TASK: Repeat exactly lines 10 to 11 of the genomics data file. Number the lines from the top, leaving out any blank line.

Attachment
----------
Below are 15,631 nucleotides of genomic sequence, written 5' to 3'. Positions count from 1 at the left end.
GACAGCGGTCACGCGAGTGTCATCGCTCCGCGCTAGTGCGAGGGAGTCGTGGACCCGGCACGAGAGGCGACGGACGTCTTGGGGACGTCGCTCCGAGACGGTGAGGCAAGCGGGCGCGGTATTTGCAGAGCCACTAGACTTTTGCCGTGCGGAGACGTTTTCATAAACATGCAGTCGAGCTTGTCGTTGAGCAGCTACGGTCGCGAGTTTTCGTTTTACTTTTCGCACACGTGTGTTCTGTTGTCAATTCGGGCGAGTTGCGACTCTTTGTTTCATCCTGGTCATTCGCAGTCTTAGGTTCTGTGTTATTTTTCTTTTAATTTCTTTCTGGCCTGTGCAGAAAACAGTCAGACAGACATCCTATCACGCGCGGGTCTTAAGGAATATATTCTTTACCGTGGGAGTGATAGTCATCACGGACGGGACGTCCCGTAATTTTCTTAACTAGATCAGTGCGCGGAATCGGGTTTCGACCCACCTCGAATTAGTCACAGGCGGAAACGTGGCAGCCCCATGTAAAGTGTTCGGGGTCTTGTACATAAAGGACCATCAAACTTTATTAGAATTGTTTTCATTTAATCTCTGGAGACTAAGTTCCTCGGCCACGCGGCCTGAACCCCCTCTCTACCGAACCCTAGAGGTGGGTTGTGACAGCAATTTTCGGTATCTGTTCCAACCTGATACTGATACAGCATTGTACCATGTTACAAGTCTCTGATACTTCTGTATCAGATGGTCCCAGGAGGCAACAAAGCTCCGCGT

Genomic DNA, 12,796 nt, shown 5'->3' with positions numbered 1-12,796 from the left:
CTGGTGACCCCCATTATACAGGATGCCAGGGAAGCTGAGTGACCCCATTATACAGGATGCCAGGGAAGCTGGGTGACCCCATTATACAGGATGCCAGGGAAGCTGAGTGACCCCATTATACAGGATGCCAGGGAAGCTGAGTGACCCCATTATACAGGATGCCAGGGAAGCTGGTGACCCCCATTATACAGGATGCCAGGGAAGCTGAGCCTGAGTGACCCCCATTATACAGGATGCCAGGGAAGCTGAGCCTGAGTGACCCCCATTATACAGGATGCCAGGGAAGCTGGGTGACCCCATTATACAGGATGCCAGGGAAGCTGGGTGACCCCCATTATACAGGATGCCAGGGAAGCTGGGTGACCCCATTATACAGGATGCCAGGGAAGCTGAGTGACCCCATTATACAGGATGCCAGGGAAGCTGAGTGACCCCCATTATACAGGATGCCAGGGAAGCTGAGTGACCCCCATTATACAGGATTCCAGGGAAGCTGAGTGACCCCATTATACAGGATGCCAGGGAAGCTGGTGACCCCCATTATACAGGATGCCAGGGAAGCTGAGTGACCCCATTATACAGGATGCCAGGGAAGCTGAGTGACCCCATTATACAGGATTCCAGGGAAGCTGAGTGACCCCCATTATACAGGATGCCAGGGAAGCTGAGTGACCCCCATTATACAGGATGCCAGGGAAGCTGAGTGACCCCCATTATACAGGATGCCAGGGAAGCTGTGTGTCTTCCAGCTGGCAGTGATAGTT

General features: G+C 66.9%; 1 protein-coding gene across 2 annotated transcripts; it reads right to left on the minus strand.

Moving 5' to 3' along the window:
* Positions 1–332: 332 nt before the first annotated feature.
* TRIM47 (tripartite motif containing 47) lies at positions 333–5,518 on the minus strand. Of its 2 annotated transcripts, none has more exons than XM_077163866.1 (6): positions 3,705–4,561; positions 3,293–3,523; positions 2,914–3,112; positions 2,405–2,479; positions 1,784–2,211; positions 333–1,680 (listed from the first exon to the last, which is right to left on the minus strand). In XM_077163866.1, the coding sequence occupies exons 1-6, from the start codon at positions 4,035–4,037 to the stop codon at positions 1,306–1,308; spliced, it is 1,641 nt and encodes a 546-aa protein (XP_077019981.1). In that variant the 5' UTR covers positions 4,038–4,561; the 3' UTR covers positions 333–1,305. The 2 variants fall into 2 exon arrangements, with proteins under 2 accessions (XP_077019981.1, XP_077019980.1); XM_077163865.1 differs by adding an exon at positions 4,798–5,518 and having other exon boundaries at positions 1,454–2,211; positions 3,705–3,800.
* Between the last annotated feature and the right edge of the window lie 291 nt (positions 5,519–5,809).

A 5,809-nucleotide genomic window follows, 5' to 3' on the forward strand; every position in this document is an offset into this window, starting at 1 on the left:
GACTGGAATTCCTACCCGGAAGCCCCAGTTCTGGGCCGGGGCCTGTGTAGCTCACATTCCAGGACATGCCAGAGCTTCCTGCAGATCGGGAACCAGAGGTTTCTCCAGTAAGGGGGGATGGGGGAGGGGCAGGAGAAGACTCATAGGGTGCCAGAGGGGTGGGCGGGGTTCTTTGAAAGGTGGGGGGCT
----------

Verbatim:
A 5,809-nucleotide genomic window follows, 5' to 3' on the forward strand; every position in this document is an offset into this window, starting at 1 on the left:
GACTGGAATTCCTACCCGGAAGCCCCAGTTCTGGGCCGGGGCCTGTGTAGCTCACATTCCAGGACATGCCAGAGCTTCCTGCAGATCGGGAACCAGAGGTTTCTCCAGTAAGGGGGGATGGGGGAGGGGCAGGAGAAGACTCATAGGGTGCCAGAGGGGTGGGCGGGGTTCTTTGAAAGGTGGGGGGCT